Kirklees has been identified as a vomiting hotspot
Kirklees was struck by a spate of vomiting last week, with more people turning to their GP for help with sickness symptoms than almost anywhere else in Yorkshire and the Humber.
A surveillance system run by Public Health England to track symptoms reported at doctors’ surgeries shows a high level of patients complaining of throwing up in Kirklees.
The system is designed to spot early signs of infectious disease outbreaks in a population.
GPs in the area saw 17 patients suffering from vomiting during the week to November 8, the latest reporting period.
That gave the area the fourth highest rate of cases out of 15 council areas in Yorkshire and the Humber, with 11 cases per 100,000 people.
The rate across Yorkshire and the Humber as a whole was 1.4 in every 100,000 people.
Kirklees case count was 71% higher than what would be expected when compared to the national average.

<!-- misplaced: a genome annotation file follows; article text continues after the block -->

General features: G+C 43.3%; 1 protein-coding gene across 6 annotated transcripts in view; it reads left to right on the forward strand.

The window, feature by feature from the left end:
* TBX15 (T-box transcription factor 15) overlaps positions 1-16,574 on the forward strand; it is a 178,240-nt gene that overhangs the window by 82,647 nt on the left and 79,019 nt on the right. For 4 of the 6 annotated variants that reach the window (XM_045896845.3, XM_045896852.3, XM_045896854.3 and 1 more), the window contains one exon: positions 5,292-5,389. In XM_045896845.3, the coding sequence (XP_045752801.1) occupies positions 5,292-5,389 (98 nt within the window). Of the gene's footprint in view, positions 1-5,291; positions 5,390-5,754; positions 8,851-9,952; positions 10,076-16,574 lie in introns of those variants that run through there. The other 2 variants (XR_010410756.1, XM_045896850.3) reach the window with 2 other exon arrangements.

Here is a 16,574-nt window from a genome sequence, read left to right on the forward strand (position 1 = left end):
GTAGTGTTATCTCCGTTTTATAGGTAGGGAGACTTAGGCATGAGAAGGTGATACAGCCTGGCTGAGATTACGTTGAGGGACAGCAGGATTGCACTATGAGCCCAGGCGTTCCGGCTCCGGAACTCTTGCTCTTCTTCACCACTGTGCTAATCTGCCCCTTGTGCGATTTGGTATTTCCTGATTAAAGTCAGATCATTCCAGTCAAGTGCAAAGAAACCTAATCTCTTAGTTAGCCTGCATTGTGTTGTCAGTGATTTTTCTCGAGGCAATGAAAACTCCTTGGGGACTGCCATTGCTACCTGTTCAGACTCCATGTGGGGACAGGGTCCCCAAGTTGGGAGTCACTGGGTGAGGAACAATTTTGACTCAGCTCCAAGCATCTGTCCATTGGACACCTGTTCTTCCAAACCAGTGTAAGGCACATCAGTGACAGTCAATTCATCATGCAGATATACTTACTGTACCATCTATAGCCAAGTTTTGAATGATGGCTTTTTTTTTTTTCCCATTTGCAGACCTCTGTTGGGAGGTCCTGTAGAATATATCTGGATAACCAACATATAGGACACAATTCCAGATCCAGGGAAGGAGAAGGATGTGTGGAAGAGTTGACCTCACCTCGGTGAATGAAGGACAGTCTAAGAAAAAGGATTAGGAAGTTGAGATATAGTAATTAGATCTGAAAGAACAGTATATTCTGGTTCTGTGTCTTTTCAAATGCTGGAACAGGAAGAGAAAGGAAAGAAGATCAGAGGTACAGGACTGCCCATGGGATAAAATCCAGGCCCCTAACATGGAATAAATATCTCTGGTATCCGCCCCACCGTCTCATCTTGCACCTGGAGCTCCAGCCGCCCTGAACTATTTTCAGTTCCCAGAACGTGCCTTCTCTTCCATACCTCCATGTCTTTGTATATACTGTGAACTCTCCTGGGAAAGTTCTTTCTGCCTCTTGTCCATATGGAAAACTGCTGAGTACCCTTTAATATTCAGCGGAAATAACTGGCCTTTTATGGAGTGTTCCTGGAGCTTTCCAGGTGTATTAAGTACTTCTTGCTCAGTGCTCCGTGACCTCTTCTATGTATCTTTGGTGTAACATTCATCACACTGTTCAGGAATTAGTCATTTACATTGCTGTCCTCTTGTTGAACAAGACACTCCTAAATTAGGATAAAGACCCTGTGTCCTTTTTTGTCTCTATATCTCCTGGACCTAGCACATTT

Vomiting can be a symptom of norovirus, known as the winter vomiting bug, a highly contagious stomach virus that also causes diarrhoea and runs rampant in the colder months.
Norovirus is one of the many viruses which can cause gastroenteritis – an infection of the gastrointestinal tract that leads to diarrhoea and vomiting – alongside bacteria such as salmonella and E.coli, or even parasites.
Both gastroenteritis diarrhoea are tracked separately in the surveillance system.
In Kirklees, doctors saw 18.5 cases of diarrhoea per 100,000 people in the latest week – 10% higher than the England average.
For gastroenteritis, there were 33.8 cases per 100,000, the same as the national rate.
What about the rest of Yorkshire and the Humber?
The council areas in Yorkshire and the Humber ranked from highest to lowest vomiting prevalence last week are:
York: 16 cases per 100,000
North East Lincolnshire: 15 cases per 100,000
East Riding of Yorkshire: 13.6 cases per 100,000
Kirklees: 11 cases per 100,000
Rotherham: 10 cases per 100,000
Doncaster: 10 cases per 100,000
North Lincolnshire: 8 cases per 100,000
Leeds: 6.3 cases per 100,000
Wakefield: 6 cases per 100,000
Barnsley: 5 cases per 100,000
Bradford: 4.7 cases per 100,000
Sheffield: 3 cases per 100,000